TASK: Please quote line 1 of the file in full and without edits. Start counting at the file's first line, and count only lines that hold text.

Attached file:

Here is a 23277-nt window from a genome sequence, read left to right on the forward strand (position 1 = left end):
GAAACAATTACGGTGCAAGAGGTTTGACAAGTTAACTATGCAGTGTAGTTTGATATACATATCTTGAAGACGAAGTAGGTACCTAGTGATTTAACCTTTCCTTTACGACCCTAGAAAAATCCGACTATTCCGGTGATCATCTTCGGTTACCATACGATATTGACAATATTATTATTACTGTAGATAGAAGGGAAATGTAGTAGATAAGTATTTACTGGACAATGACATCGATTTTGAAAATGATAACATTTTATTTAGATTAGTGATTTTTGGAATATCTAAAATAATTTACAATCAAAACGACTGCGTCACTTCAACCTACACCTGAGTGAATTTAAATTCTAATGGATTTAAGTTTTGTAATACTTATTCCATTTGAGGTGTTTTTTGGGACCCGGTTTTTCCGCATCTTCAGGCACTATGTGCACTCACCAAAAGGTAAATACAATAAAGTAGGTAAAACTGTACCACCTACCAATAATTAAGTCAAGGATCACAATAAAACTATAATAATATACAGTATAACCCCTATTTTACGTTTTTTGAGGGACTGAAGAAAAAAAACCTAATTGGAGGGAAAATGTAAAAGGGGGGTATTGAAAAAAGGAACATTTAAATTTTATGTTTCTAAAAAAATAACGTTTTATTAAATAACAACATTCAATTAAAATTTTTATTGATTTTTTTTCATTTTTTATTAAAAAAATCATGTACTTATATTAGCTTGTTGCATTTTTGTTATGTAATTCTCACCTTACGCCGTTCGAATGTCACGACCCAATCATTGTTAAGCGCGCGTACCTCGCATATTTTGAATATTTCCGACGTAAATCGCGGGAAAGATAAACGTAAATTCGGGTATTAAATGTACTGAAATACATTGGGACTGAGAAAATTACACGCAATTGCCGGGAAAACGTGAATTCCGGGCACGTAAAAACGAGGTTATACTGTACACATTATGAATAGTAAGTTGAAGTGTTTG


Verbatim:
Here is a 23277-nt window from a genome sequence, read left to right on the forward strand (position 1 = left end):